Board Sets Rule on Videotaping Meetings, May Post Its Own

A gavel-to-gavel policy was requested from everyone on the board and the administration Jan. 12 during a special board meeting.

President Karen Powers asked that videotaping be allowed only during board meetings — and not before or after.

She requested a gavel-to-gavel policy — which means the camera can be turned on once the meeting officially begins and must be turned off once the meeting is officially ended.

Powers also asked that photos or video taken outside the meeting be destroyed.

"Do not videotape me in any other manner ... if you have an image of me [outside of the official meeting], destroy it immediately, take it off any website, social networking sites not in the course of the meetings," Powers said.

Her fellow board members, Superintenent Russ Jones and Treasurer/CFO Catherine Bulgrin requested the same. Board member Rod Armstrong said, "I don't care."

Donny VanOss has been recording meetings for months and posting them to YouTube and in the comments section of school board stories .

"I am a very concerned citizen of this great city, and feel that many do not have the opportunity to attend our Stow Board of Education meetings, due to conflicts of schedules. I have just started to videotape the meetings, so everyone can have the opportunity, to watch and stay involved with of wonderful schools," he says on . "These videos are for everyone to make their own conclusions and are in no way to criticize any of the meetings or the persons involved in the meetings. Please watch and make your own conclusions. Thank you for taking the time for being an involved citizen."

During the meeting VanOss agreed to Powers' request.

"No I don't have a problem with the gavel-to-gavel idea, I just feel it's more than that ... Monday night's meeting was really the first time I let it run over. I was asked by the person whose name was on the box of records that Ms. Bulgrin showed off at the meeting," VanOss said.

In December, , the board voted to disallow videorecording at that meeting.

"I filed a complaint with the [Ohio] Attorney Generals Office in Columbus," VanOss said in an email Jan. 1. He also said he is waiting to find out if the minutes from the Dec. 20 retreat, where the board voted to ban videotaping for that meeting, are approved during the Jan. 23 meeting at 7 p.m. at the.

Kent State News Graduate Coordinator and Professor Tim Smith said he isn't convinced any Ohio Sunshine Laws were violated, but it may be a violation of the First Amendment.

"I know of no prohibition in the law about videotaping or tape recording a public meeting. You cannot be disruptive with the process, but beyond that there are no grounds for an outright ban. I don’t know that it is a violation of the Sunshine Law so much as an illegal restraint in violation of the First Amendment — and a comparable provision of the Ohio Constitution," he said in an email. "As long as what you’re doing isn’t disruptive, it would be a form of prior restraint to ban videotaping, the same as it would be to ban taking notes."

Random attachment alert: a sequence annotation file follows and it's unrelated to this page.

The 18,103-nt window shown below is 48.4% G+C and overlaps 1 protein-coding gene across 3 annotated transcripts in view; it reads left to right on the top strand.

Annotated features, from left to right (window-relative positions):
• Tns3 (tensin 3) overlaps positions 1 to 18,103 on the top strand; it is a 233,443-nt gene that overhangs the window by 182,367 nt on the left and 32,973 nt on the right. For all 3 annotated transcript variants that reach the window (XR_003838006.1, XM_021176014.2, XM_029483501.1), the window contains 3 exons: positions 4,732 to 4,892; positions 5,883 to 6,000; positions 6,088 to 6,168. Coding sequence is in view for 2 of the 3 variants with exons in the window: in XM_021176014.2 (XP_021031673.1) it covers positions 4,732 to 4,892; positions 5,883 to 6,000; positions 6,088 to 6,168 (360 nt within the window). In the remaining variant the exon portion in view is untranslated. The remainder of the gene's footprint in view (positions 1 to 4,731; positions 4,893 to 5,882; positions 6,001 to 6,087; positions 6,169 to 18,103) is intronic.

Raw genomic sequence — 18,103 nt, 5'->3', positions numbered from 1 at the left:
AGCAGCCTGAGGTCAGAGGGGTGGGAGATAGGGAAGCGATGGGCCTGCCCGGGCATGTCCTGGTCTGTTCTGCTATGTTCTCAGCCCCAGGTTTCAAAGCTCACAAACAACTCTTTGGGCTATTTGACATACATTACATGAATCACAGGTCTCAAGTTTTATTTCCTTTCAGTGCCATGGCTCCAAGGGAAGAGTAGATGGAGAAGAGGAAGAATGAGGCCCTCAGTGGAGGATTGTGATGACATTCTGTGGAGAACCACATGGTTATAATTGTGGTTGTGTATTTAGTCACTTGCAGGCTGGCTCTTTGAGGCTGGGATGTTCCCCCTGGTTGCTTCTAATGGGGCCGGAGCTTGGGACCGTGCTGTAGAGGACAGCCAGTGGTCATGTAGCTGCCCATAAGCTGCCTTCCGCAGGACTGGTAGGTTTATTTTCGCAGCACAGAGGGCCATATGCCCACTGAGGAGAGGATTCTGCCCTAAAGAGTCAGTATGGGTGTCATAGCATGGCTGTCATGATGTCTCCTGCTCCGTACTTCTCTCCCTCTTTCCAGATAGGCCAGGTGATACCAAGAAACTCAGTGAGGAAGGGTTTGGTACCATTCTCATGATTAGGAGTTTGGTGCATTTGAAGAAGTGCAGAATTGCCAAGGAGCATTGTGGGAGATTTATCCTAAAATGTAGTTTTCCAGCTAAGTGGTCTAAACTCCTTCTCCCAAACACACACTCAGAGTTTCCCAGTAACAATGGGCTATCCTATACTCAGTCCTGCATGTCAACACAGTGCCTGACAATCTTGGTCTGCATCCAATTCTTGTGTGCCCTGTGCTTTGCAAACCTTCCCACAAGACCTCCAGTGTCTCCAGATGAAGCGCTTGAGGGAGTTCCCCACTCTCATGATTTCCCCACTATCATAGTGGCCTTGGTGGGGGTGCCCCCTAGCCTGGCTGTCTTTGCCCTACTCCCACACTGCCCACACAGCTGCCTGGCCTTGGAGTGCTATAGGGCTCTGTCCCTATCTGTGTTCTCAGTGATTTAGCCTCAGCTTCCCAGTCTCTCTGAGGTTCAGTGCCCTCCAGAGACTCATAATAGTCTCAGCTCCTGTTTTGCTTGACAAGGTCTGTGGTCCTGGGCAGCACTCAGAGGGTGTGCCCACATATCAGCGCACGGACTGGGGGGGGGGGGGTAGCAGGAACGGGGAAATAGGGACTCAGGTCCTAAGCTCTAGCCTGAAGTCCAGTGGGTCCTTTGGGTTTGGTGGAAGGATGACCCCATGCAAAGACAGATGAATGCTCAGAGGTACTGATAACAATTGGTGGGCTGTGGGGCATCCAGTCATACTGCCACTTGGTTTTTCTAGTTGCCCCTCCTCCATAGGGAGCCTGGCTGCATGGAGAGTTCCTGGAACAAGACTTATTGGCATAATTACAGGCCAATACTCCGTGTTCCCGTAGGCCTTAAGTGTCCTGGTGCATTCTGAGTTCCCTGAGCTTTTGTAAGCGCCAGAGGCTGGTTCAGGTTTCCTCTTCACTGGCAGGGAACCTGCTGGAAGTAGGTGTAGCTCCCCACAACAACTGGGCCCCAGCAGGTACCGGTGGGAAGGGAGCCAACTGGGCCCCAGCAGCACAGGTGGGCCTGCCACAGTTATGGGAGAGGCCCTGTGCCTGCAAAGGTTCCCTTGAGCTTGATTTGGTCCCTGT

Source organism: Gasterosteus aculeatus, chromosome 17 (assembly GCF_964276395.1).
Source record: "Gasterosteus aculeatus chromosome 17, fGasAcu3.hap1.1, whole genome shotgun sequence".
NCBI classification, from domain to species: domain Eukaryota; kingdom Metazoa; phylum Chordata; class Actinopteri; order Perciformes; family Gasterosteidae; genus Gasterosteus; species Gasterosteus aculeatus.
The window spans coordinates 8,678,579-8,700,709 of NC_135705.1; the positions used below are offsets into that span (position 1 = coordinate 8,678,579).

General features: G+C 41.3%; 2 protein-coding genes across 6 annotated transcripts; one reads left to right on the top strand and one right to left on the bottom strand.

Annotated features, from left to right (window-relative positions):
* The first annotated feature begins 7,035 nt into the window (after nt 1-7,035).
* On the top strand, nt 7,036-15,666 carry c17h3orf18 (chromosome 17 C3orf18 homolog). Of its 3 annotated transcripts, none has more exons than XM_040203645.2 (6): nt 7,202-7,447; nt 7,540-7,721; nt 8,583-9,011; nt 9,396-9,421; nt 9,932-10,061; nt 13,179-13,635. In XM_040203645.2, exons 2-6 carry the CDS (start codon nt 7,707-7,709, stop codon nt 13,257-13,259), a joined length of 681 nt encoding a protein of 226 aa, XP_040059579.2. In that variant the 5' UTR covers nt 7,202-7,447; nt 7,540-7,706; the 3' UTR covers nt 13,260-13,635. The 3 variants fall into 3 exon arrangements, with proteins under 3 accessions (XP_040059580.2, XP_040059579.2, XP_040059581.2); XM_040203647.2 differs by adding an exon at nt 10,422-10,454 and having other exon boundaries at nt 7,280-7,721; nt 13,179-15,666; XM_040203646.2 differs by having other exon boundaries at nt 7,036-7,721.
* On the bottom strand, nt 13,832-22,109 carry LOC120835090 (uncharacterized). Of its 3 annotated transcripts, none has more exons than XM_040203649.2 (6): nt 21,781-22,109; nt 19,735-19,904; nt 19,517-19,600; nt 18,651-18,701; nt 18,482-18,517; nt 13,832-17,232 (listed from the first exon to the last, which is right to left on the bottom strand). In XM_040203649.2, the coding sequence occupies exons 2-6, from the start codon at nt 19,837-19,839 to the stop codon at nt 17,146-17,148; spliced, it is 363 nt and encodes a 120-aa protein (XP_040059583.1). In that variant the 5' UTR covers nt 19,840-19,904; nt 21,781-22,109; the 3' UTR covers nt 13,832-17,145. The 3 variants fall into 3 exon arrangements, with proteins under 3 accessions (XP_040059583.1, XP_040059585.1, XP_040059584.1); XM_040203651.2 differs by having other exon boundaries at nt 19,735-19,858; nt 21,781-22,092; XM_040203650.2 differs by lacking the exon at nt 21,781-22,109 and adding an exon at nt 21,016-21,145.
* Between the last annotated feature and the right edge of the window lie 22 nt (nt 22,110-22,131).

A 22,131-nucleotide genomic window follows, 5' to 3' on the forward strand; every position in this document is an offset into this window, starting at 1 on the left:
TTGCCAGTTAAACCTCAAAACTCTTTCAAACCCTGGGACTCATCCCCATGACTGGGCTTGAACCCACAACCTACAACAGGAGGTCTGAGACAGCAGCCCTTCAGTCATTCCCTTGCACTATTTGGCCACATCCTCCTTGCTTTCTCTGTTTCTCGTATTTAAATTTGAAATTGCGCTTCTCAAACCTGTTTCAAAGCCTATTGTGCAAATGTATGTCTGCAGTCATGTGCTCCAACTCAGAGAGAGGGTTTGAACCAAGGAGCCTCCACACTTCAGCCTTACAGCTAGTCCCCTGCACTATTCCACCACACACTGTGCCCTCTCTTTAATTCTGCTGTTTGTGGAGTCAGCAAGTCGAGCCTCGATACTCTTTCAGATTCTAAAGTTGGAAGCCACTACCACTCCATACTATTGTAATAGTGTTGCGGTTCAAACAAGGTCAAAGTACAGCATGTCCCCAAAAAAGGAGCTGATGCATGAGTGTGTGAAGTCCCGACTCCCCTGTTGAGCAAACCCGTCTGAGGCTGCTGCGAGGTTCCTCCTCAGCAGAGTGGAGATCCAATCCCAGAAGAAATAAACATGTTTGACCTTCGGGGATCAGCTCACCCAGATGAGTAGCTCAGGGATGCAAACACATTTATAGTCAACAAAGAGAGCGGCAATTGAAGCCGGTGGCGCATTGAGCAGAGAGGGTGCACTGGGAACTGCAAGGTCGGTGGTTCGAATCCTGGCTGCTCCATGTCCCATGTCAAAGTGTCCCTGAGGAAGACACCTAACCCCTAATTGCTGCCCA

Jones said the board banned videotaping during the retreat because it was not a representation of a board meeting that members wanted to share with the public. The same reasoning prompted last night's proposal. 

"The board's concern has been, and I think Mrs. Powers expressed that pretty well tonight, videotaping of public meetings of boards of education should be gavel-to-gavel only, should be all inclusive without editing," Jones said.

He said he has viewed some of the videotaped meetings and noticed some inaudible or missing parts.

Jones said he appreciates the videotaping because it offers transparency, but said the recording has to be a complete unedited account of the meeting. 

"I have never showed anyone on video doing anything wrong ... and posted it," VanOss said.

Jones said the district is thinking about posting its own videos on the school's website.

"We want to make sure any citizen in our communities who would like to see and hear at meetings, want them to see everything," he said. "We are exploring the possibility of videotaping meetings ourselves and posting them on our website as soon as practicable."

A student looking for video experience or who needs service hours would be the person doing the videotaping for the district, Jones said.

VanOss said the district posting its own videos would not deter him from continuing. 

"In my opinion, I think they want me to go away. Well I'm just not ready yet. This is my hometown ... I went to school here and graduated here and I have this gut feeling to protect this town from what is going on," he said.

Amanda Harnocz January 17, 2012 at 02:41 AM
Let's stay on topic, folks. and be nice, it's not just a common courtesy, it's also in our terms of use: http://stow.patch.com/terms
Lisa McLoughlin January 17, 2012 at 02:49 AM
Thank you, Amanda.
Samuel Garning January 17, 2012 at 03:26 AM